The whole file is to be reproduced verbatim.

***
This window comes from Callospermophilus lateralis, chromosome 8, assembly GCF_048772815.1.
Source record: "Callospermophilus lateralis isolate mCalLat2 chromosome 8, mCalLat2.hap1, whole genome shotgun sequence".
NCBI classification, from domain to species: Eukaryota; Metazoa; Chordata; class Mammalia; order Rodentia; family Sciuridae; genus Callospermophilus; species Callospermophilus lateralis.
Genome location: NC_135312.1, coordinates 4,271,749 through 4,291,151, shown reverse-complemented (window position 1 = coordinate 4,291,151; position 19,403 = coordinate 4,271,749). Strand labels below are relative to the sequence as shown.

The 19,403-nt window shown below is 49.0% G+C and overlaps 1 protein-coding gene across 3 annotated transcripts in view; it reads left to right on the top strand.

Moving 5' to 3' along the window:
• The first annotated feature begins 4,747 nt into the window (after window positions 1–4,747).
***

This window comes from Callospermophilus lateralis, chromosome 8, assembly GCF_048772815.1.
Source record: "Callospermophilus lateralis isolate mCalLat2 chromosome 8, mCalLat2.hap1, whole genome shotgun sequence".
NCBI classification, from domain to species: Eukaryota; Metazoa; Chordata; class Mammalia; order Rodentia; family Sciuridae; genus Callospermophilus; species Callospermophilus lateralis.
Genome location: NC_135312.1, coordinates 4,271,749 through 4,291,151, shown reverse-complemented (window position 1 = coordinate 4,291,151; position 19,403 = coordinate 4,271,749). Strand labels below are relative to the sequence as shown.

The 19,403-nt window shown below is 49.0% G+C and overlaps 1 protein-coding gene across 3 annotated transcripts in view; it reads left to right on the top strand.

Moving 5' to 3' along the window:
• The first annotated feature begins 4,747 nt into the window (after window positions 1–4,747).